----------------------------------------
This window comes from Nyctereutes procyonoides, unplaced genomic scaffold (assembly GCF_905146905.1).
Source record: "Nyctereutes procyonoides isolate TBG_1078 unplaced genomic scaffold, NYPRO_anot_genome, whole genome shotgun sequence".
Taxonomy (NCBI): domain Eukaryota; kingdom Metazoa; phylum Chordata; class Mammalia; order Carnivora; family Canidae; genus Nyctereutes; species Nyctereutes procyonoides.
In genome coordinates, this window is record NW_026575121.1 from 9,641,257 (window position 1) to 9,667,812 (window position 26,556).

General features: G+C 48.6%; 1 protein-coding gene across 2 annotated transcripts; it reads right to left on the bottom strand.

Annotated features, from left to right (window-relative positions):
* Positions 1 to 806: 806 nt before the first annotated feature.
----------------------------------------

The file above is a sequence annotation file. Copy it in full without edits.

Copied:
This window comes from Nyctereutes procyonoides, unplaced genomic scaffold (assembly GCF_905146905.1).
Source record: "Nyctereutes procyonoides isolate TBG_1078 unplaced genomic scaffold, NYPRO_anot_genome, whole genome shotgun sequence".
Taxonomy (NCBI): domain Eukaryota; kingdom Metazoa; phylum Chordata; class Mammalia; order Carnivora; family Canidae; genus Nyctereutes; species Nyctereutes procyonoides.
In genome coordinates, this window is record NW_026575121.1 from 9,641,257 (window position 1) to 9,667,812 (window position 26,556).

General features: G+C 48.6%; 1 protein-coding gene across 2 annotated transcripts; it reads right to left on the bottom strand.

Annotated features, from left to right (window-relative positions):
* Positions 1 to 806: 806 nt before the first annotated feature.